Thanks for the offer of assistance. That's very kind. I'll be happy to share with you whatever I have as well. I have the family group sheets that Nolton Goodly developed, and I'd be happy to send a full set to you.
I can't verify the connection to Charlemagne - I've only traced the DeVille family back to Louis (also listed in one report as Francois) DeVille, born in Switzerland on or about 1720, possibly in the city of Neuchatel. Around 1734, a group of Swiss immigrants from Neuchatel arrived in Purrysburg, South Carolina, located in modern-day Beaufort County on the banks of the Savannah River. Purrysburg no longer exists, but there is a historical marker indicating its location. Anyway, Louis Deville must have taken a wife while in Purrysburg, because he had a son, Michel Deville, in 1738. At some point, Michel left South Carolina for Louisiana - I have no death information for Louis, so I don't know if he ever set foot in Louisiana. Michel married Marguerite Katzenberg, the daughter of German immigrants from the Heidelberg/Wieslock region, on 23 April 1768 at the St. Louis Cathedral in New Orleans. One of their sons, Louis Defont Deville, married Marie J. Jeansonne (also spelled Jansonne or Johnson in some documents) in either 1798 or 1802 - still attempting to verify. One of their sons was Alexandre "De Fran" Deville, and according to the family sheets I have, he was married or consorted with three women - Azelie Chapman is the one that is formally documented as his wife, and the records, as you indicated, have them marrying on 29 Jan 1833. They had eight children. His second wife is a bit of a mystery - I've seen her name as Rider or Ratel, and I found only one reference to her online. The family sheets I have show them having two boys, Edgard and Hortance. I don't know if there's a tie-in, but there is an Edgard Deville Cemetery near Deville, LA in Rapides Parish. It was after this mystery woman than Augustine shows up. One of the reasons I can't verify they were married is because the people in my family who actually knew her said she was Alexander's slave.Since they had their first child in 1860, this is entirely plausible, and I don't think a slave and her master would have married in that era. They could have married later, perhaps by the time of the 1870 census when she makes her only official appearance.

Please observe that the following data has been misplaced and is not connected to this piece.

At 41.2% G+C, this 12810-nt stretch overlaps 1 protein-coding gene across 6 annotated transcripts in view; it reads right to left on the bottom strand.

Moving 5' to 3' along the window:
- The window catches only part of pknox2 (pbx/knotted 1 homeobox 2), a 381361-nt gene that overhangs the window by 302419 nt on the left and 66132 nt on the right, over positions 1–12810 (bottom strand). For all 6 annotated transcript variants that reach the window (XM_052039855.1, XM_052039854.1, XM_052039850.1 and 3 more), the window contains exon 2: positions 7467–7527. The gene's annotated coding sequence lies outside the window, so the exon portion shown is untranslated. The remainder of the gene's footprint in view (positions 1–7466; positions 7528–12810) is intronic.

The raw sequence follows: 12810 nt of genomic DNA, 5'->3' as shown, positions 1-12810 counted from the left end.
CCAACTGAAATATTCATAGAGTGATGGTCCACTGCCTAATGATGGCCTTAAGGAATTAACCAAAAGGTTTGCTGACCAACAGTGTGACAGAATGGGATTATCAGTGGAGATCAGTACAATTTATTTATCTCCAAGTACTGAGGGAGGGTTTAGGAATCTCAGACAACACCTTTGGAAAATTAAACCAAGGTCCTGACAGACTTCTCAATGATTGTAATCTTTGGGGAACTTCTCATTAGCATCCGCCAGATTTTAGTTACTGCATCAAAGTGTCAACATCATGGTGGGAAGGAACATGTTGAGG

That's how the Devilles ended up in the USA and, eventually, Louisiana. Michel Deville, by the way, owned a 300 acre tobacco plantation on the Red River, the largest in Louisiana at the time. He and his wife were buried in Rapides Cemetery, but their graves cannot be found and may have washed away during one of the frequent floods they've had in the area. There is a record of their burial along with a brief history that mentions the plantation. Another note I found said that the state of Louisiana has a Deville historical marker at the site where this plantation was located, but I've not found any references to it online.
I will send you my mailing address and contact information via private e-mail so we can exchange non-electronic files. If I have information I can post here, I will do that as well so others who are searching for the Devilles can benefit.